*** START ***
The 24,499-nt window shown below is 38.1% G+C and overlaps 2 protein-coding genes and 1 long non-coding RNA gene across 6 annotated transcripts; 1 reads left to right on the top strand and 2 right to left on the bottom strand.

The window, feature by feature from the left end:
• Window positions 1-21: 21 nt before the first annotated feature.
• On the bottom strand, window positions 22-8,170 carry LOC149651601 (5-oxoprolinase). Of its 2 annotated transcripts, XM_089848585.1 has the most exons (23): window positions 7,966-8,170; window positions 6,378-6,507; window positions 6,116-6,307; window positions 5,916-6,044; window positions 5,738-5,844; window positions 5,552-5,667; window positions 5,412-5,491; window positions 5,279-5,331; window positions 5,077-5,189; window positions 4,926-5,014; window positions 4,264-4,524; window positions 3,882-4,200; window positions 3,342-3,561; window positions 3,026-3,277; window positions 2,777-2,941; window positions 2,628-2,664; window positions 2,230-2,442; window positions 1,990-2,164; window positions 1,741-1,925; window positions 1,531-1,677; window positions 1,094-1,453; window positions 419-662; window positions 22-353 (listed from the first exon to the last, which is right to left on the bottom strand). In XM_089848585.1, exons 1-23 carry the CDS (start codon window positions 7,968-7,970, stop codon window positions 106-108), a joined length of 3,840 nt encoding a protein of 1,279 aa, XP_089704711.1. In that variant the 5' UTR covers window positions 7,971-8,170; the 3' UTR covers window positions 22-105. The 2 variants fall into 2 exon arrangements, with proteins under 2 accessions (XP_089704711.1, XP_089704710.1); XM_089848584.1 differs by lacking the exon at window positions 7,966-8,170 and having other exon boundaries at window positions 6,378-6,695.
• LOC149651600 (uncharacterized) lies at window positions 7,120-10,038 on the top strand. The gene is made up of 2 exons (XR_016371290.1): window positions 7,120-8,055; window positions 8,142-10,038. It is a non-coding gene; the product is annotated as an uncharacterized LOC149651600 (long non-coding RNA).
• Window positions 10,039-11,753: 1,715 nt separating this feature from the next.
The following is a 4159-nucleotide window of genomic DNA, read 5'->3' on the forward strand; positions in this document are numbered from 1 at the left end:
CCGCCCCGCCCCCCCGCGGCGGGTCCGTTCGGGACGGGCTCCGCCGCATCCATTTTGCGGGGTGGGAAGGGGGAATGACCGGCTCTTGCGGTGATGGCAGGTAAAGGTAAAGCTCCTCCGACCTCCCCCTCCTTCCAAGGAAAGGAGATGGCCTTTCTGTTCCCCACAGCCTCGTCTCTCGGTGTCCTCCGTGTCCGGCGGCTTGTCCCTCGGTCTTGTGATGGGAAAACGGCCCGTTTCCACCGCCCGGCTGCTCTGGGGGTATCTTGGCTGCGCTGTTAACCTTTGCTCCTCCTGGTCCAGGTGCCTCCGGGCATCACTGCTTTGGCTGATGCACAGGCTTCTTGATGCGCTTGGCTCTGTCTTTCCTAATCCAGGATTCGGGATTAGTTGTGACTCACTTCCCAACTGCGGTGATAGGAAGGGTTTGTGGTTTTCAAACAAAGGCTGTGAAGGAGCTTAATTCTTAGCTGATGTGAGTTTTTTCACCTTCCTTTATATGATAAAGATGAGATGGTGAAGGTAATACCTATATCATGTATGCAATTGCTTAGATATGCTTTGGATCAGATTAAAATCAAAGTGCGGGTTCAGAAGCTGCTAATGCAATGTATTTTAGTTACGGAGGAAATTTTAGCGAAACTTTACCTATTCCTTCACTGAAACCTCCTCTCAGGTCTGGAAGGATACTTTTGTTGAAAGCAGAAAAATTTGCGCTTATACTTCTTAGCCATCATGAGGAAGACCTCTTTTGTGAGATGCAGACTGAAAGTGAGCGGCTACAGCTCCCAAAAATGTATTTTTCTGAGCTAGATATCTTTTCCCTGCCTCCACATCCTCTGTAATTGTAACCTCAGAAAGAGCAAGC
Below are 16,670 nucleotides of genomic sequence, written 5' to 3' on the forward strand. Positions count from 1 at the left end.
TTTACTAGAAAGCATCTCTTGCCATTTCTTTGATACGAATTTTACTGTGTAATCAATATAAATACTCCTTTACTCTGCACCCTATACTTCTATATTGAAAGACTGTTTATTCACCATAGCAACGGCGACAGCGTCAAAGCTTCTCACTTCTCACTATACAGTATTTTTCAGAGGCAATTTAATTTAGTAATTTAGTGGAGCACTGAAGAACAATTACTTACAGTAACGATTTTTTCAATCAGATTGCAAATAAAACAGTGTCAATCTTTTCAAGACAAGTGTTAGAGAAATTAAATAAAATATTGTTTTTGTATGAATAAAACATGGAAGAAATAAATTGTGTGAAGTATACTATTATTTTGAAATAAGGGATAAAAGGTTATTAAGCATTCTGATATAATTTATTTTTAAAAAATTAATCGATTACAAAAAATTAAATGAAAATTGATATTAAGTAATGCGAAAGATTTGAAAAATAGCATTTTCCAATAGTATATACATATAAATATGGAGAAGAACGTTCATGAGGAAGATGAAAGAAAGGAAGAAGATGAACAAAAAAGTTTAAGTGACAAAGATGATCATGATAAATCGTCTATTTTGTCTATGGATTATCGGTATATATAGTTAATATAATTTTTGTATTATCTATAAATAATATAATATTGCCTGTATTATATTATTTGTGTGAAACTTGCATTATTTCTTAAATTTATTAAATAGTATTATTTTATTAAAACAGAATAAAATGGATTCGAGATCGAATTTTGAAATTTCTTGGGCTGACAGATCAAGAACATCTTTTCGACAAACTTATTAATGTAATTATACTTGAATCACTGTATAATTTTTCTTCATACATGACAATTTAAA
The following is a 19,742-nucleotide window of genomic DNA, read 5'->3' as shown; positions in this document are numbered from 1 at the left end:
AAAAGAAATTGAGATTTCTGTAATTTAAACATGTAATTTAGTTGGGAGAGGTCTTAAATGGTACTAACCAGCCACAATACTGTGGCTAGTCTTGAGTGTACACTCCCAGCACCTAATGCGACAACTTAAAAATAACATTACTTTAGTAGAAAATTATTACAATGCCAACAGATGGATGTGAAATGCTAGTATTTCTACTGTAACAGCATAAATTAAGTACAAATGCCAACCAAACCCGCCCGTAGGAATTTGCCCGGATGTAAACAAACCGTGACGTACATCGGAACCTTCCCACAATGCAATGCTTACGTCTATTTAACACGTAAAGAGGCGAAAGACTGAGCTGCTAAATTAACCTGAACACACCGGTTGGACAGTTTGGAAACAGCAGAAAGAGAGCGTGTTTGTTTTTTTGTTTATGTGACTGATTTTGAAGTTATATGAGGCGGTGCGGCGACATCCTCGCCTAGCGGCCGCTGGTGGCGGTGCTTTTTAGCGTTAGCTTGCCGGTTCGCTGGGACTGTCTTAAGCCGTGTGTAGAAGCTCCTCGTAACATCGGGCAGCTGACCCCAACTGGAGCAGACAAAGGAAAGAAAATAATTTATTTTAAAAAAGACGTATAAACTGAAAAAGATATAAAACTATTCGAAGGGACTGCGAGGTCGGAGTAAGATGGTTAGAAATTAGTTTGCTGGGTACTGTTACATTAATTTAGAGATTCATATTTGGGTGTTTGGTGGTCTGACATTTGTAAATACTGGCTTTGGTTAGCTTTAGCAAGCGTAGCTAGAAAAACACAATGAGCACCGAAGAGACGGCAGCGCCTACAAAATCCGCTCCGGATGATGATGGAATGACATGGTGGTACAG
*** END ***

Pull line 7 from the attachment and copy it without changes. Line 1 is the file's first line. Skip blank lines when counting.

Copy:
The following is a 4159-nucleotide window of genomic DNA, read 5'->3' on the forward strand; positions in this document are numbered from 1 at the left end: